Christians are often criticized for focusing too much on heaven and not enough on earth. The criticism states that by focusing on what comes next, we have an excuse to be lazy because we can say something like, “well we don’t need to help those people now because what happens on earth is temporary and we need to focus on getting these people into heaven.” Perhaps we are occasionally guilty of that. It is easy to get overwhelmed by the horrible things that are going on in the world. This is especially true now when we know about every horrible thing happening everywhere because of 24 hour news and social media. It is tempting to throw up our hands and say, “Let’s put our hope in the life that is to come.” The world as we know it, a world saturated with violence, hatred, disease, starvation, self-indulgence, etc…is more than we can possibly process.
But we can’t take the easy way out because as the author of 1st John says, we are children of God now. And not only are we children of God, but all those people who are suffering here and abroad are children of God as well…now. Sometimes we forget that these words are not just written for us. They are written for everyone. While I struggle with much of the imagery in Revelation, there is some that is quite profound and beautiful. “After this I, John, looked, and there was a great multitude that no one could count, from every nation, from all tribes and peoples and languages standing before the throne…” Who cares what heaven looks like? What matters is not whether the streets are paved with gold or marshmallows, but the fact that God wants everyone there. There is no discrimination, no bigotry…people of every nation, every race will be gathered at the throne of God because we are all children of God…right now.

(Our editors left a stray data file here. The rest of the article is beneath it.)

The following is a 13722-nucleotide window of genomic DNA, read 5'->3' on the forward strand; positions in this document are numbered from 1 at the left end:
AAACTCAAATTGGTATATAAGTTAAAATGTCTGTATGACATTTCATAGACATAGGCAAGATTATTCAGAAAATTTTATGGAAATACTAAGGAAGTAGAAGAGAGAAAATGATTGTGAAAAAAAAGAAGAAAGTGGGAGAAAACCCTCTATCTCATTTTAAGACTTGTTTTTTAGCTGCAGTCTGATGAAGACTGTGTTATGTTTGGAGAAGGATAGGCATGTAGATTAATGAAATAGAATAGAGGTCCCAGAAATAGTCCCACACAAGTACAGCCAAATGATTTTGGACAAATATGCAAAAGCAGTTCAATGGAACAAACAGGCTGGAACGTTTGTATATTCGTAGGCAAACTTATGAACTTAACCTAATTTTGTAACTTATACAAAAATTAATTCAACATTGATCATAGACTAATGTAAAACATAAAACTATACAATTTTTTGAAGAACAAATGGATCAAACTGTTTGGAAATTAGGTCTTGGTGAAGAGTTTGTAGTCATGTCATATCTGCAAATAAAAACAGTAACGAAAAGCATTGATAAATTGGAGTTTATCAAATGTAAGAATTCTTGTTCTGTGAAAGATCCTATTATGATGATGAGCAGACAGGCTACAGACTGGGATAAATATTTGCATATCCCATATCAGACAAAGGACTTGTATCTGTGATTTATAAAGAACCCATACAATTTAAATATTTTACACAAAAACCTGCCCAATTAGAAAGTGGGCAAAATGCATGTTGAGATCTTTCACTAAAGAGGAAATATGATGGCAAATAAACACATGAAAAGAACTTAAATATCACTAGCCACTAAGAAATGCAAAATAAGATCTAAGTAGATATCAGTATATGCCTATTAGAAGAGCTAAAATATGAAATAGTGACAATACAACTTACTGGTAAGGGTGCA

It’s hard to picture that in our head given that Sunday morning is still the most segregated time of the week. But it was probably even more difficult to imagine in Israel in the 1st century when people of different faiths and ethnicities could not even speak to one another. It was practically a caste system there was so much segregation. People were truly separated into tribes and those tribes were often enemies. But that was not the vision that God gave John. The vision that God gave John was a great multitude, from every nation… At the time, that probably sounded crazier than locusts with human faces, dragons or lakes of fire.
In some ways it is. In this day and age, the most fantastic things can be portrayed in movies and video games. If you can imagine it, it can appear. Yet no one even bothers to imagine the vision of all the people of the world…of every color, every heritage, every nation, every socioeconomic status gathered at the throne of God. I wonder if we are scared to imagine. We don’t mind imagining dragons and great battles in space because we can’t do anything about those things. But we can do something about bringing people together. We can do something about sharing the love of God with our neighbors.
“These are they who have come out of the great ordeal; they have washed their robes and made them white in the blood of the lamb.” I do not like the imagery of animal blood. However, when this text talks about blood of the lamb, the lamb is Jesus Christ. It is referencing how Jesus was sacrificed. The people washed their robes not in their blood, but in the blood of Jesus Christ. He was sacrificed for all. So while we all have unique DNA and different blood types, we all share in the same blood, the same body of Christ. We are not one nation under God. We are one world, one universe under God. That is what heaven looks like. We can start working on that here on earth and here at St. John’s…we can start working on that right now.